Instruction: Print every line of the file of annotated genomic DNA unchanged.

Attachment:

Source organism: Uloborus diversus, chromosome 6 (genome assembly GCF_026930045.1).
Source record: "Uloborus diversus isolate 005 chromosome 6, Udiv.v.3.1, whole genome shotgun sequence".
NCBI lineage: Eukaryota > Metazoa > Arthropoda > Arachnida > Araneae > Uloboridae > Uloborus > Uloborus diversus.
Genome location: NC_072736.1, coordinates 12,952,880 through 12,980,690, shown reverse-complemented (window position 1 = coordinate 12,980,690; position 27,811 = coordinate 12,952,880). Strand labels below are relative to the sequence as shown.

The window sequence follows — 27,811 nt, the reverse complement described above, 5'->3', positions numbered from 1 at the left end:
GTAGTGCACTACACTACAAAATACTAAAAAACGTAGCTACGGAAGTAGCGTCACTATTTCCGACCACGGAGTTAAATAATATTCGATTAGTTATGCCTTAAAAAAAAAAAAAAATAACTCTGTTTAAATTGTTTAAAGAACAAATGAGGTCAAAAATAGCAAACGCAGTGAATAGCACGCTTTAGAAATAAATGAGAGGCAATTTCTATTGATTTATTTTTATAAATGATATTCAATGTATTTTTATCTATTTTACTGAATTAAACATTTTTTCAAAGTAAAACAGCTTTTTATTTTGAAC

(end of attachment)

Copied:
Source organism: Uloborus diversus, chromosome 6 (genome assembly GCF_026930045.1).
Source record: "Uloborus diversus isolate 005 chromosome 6, Udiv.v.3.1, whole genome shotgun sequence".
NCBI lineage: Eukaryota > Metazoa > Arthropoda > Arachnida > Araneae > Uloboridae > Uloborus > Uloborus diversus.
Genome location: NC_072736.1, coordinates 12,952,880 through 12,980,690, shown reverse-complemented (window position 1 = coordinate 12,980,690; position 27,811 = coordinate 12,952,880). Strand labels below are relative to the sequence as shown.

The window sequence follows — 27,811 nt, the reverse complement described above, 5'->3', positions numbered from 1 at the left end:
GTAGTGCACTACACTACAAAATACTAAAAAACGTAGCTACGGAAGTAGCGTCACTATTTCCGACCACGGAGTTAAATAATATTCGATTAGTTATGCCTTAAAAAAAAAAAAAAATAACTCTGTTTAAATTGTTTAAAGAACAAATGAGGTCAAAAATAGCAAACGCAGTGAATAGCACGCTTTAGAAATAAATGAGAGGCAATTTCTATTGATTTATTTTTATAAATGATATTCAATGTATTTTTATCTATTTTACTGAATTAAACATTTTTTCAAAGTAAAACAGCTTTTTATTTTGAAC